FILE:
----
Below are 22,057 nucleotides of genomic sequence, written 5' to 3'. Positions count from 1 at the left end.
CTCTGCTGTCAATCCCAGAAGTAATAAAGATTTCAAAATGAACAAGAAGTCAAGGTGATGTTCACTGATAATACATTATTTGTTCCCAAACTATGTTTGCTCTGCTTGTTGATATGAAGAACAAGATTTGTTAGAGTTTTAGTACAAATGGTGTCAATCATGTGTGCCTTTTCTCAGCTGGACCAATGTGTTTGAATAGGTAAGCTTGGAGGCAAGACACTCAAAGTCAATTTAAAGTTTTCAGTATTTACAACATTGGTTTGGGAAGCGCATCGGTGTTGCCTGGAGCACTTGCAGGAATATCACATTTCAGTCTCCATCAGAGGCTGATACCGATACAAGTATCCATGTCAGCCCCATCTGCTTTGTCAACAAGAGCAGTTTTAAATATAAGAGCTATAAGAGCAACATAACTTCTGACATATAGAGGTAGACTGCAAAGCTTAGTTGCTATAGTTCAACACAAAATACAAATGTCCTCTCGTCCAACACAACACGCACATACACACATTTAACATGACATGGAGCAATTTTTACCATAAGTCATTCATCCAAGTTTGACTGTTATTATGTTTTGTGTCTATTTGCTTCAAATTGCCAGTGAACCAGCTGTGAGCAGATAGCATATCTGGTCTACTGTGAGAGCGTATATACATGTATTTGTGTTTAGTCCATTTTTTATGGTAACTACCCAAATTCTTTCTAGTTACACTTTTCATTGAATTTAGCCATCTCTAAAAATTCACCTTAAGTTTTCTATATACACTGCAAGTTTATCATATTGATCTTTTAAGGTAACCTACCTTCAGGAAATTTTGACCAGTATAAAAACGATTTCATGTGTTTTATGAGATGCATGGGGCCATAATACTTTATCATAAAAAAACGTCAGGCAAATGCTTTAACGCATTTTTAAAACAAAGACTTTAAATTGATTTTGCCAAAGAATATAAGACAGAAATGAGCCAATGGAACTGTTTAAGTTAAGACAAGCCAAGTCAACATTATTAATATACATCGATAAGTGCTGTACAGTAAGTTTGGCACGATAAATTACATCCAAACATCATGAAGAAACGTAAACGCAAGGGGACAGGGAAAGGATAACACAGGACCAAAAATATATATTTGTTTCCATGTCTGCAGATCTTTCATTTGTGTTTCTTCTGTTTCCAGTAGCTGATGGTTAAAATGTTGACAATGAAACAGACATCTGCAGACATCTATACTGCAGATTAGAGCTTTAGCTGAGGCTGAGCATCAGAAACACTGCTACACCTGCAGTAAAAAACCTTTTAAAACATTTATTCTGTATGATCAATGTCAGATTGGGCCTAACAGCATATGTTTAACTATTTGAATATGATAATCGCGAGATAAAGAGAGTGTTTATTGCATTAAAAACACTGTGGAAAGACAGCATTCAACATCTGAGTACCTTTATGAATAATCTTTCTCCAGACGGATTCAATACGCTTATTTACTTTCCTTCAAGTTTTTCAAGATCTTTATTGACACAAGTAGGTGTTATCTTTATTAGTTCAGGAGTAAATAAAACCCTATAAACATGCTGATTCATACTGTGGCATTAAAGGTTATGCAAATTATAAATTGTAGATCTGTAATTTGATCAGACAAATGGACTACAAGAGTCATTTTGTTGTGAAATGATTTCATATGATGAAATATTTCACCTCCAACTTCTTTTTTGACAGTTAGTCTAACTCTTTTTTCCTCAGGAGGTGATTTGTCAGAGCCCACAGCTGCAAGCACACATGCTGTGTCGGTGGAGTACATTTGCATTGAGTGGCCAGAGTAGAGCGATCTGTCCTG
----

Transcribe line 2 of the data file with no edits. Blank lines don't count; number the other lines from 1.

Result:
CTCTGCTGTCAATCCCAGAAGTAATAAAGATTTCAAAATGAACAAGAAGTCAAGGTGATGTTCACTGATAATACATTATTTGTTCCCAAACTATGTTTGCTCTGCTTGTTGATATGAAGAACAAGATTTGTTAGAGTTTTAGTACAAATGGTGTCAATCATGTGTGCCTTTTCTCAGCTGGACCAATGTGTTTGAATAGGTAAGCTTGGAGGCAAGACACTCAAAGTCAATTTAAAGTTTTCAGTATTTACAACATTGGTTTGGGAAGCGCATCGGTGTTGCCTGGAGCACTTGCAGGAATATCACATTTCAGTCTCCATCAGAGGCTGATACCGATACAAGTATCCATGTCAGCCCCATCTGCTTTGTCAACAAGAGCAGTTTTAAATATAAGAGCTATAAGAGCAACATAACTTCTGACATATAGAGGTAGACTGCAAAGCTTAGTTGCTATAGTTCAACACAAAATACAAATGTCCTCTCGTCCAACACAACACGCACATACACACATTTAACATGACATGGAGCAATTTTTACCATAAGTCATTCATCCAAGTTTGACTGTTATTATGTTTTGTGTCTATTTGCTTCAAATTGCCAGTGAACCAGCTGTGAGCAGATAGCATATCTGGTCTACTGTGAGAGCGTATATACATGTATTTGTGTTTAGTCCATTTTTTATGGTAACTACCCAAATTCTTTCTAGTTACACTTTTCATTGAATTTAGCCATCTCTAAAAATTCACCTTAAGTTTTCTATATACACTGCAAGTTTATCATATTGATCTTTTAAGGTAACCTACCTTCAGGAAATTTTGACCAGTATAAAAACGATTTCATGTGTTTTATGAGATGCATGGGGCCATAATACTTTATCATAAAAAAACGTCAGGCAAATGCTTTAACGCATTTTTAAAACAAAGACTTTAAATTGATTTTGCCAAAGAATATAAGACAGAAATGAGCCAATGGAACTGTTTAAGTTAAGACAAGCCAAGTCAACATTATTAATATACATCGATAAGTGCTGTACAGTAAGTTTGGCACGATAAATTACATCCAAACATCATGAAGAAACGTAAACGCAAGGGGACAGGGAAAGGATAACACAGGACCAAAAATATATATTTGTTTCCATGTCTGCAGATCTTTCATTTGTGTTTCTTCTGTTTCCAGTAGCTGATGGTTAAAATGTTGACAATGAAACAGACATCTGCAGACATCTATACTGCAGATTAGAGCTTTAGCTGAGGCTGAGCATCAGAAACACTGCTACACCTGCAGTAAAAAACCTTTTAAAACATTTATTCTGTATGATCAATGTCAGATTGGGCCTAACAGCATATGTTTAACTATTTGAATATGATAATCGCGAGATAAAGAGAGTGTTTATTGCATTAAAAACACTGTGGAAAGACAGCATTCAACATCTGAGTACCTTTATGAATAATCTTTCTCCAGACGGATTCAATACGCTTATTTACTTTCCTTCAAGTTTTTCAAGATCTTTATTGACACAAGTAGGTGTTATCTTTATTAGTTCAGGAGTAAATAAAACCCTATAAACATGCTGATTCATACTGTGGCATTAAAGGTTATGCAAATTATAAATTGTAGATCTGTAATTTGATCAGACAAATGGACTACAAGAGTCATTTTGTTGTGAAATGATTTCATATGATGAAATATTTCACCTCCAACTTCTTTTTTGACAGTTAGTCTAACTCTTTTTTCCTCAGGAGGTGATTTGTCAGAGCCCACAGCTGCAAGCACACATGCTGTGTCGGTGGAGTACATTTGCATTGAGTGGCCAGAGTAGAGCGATCTGTCCTG